Review: Offering slightly less arch support than the Omni, above, the Guide 13 is a top-rated moderate stability shoe. This 13th version comes after the Guide ISO 2 due to a completely revamped upper which provides an even more secure fit.
Saucony has also stepped away using from using a medial post as the primary form of arch support and instead introduced the TPU Guidance Frame. This brings a slightly different feel but just as much stability.
New PWRUN midsole is soft and responsive.
TPU Guidance Frame replaces the dual-density medial post.
Super durable and well-structured jacquard mesh upper.
Not as breathable as it could be.
The completely new Guide is more comfortable, sleek and stable than ever before and is likely to become a super popular shoe.
Review: The Xodus ISO 3 is a trail shoe with stability features and good water resistance. The rugged outsole copes well with a range of terrains including dirt and mud and is cushioned enough to cope with sections of road.
They don’t have a rock plate so allow for a little more ground feel than most trail shoes. But, your feet are still adequately cushioned against the ground with a thick layer of Everun.
Toe guard is a nice protective touch.
Thick Everun midsole.
Nice wide toe box.
Integrated tongue makes putting the shoes on a little tight.
This is a well designed, comfortable and versatile trail shoe for overpronators.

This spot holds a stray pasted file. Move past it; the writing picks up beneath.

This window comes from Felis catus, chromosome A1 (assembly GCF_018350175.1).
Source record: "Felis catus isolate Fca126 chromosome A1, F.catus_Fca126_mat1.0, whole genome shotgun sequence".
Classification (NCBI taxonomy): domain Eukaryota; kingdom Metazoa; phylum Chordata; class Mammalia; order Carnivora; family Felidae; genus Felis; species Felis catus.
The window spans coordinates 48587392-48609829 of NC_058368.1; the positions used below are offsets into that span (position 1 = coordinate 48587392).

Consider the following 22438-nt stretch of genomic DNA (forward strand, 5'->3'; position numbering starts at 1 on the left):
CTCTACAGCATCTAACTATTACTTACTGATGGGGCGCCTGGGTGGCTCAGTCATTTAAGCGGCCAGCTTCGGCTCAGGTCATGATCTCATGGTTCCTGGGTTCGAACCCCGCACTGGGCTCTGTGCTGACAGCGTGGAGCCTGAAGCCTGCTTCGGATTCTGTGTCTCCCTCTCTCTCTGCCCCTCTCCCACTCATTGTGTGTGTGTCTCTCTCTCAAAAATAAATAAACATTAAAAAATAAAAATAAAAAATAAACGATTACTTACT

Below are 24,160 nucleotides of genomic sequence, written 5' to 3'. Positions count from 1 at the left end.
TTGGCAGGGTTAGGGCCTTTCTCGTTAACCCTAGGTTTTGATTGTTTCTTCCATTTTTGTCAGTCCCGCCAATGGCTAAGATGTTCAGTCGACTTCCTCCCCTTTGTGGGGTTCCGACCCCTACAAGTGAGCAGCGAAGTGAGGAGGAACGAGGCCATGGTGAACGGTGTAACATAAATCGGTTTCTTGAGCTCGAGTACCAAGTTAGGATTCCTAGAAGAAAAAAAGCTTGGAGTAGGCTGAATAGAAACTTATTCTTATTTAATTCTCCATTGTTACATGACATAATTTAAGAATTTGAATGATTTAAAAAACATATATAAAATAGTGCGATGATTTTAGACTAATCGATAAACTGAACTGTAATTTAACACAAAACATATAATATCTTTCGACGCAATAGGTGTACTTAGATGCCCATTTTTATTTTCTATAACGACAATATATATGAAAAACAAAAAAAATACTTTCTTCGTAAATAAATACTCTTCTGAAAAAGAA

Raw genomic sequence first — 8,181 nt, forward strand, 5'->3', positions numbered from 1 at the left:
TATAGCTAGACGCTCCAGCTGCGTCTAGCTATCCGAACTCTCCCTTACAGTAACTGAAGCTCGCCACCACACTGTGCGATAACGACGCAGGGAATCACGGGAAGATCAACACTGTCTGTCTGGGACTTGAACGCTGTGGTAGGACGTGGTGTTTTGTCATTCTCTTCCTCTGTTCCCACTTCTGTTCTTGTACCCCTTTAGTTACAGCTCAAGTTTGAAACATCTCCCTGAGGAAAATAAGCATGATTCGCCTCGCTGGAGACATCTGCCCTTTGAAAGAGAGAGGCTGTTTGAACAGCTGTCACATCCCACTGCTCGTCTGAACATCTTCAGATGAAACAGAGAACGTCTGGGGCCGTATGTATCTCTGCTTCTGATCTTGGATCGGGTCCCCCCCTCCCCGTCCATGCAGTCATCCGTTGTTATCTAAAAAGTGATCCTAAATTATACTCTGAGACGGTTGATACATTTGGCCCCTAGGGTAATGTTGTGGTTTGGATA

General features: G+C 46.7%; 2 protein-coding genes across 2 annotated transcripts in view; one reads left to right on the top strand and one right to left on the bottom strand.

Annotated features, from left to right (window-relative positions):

Review: The Freedom ISO 2 is a highly versatile shoe. Snappy, lightweight, durable and really comfortable, it is an ideal all-rounder but performs best on mid-length tempo runs.
It’s known for having an insanely durable outsole with resilient EVARUN foam that together will last many, many miles without wearing out. The 8mm drop is well suited to both heel and midfoot strikers.
Full length EVARUN midsole.
Lightweight, well-cushioned and responsive.
TRI-FLEX Crystal Rubber outsole is super durable.
ISOKnit upper for a breathable, sock-like fit.
Laces could be longer.
An extremely comfortable, lightweight neutral option for daily running, known for its durable sole.
Review: The Liberty ISO 2 is a fast, neutral shoe with a low 4mm drop. Similar to the Freedom ISO 2 in use and performance but with added stability features, it has all the same plush cushioning and durability for high mileage runners in a lightweight package.
Full length EVERUN midsole foam.
TPU Guidance Frame for protection against overpronation.
ISOFIT stretch mesh knit upper.
TRI-FLEX Crystal Rubber outsole is extremely durable.
A little pricey.
Insoles are a bit of a letdown (maybe they’re expecting you to replace them?).
This is a fast and lightweight shoe with a little stability added in for mild overpronators. Just don’t waste them on off-road runs.
Review: The Saucony Echelon is a neutral shoe but is designed with plenty of space to take orthotics for customized arch support. It may feel a little stiff and heavy, but it’s a solid workhorse of a shoe, designed to cope with many miles of pounding the pavement.
If you appreciate a wide, stable platform underfoot with plenty of cushioning, this is your shoe.
Intro to Saucony’s Top Tech
Saucony has been making running shoes since 1898… and no, that’s not a typo!
Maybe it comes from experience, but Saucony can definitely be considered an innovative brand, and there are more exciting changes happening this year.
Saucony revolutionized upper designs with its ISOFIT technology in 2015. An innovative lacing system, ISOFIT shoes had the laces attached to flaps on either side of the shoe that wrapped around a stretchy mesh inner layer.
The idea was that this system of lacing would provide a more customized fit for each foot. But it turned out to be a design that runners either loved or hated.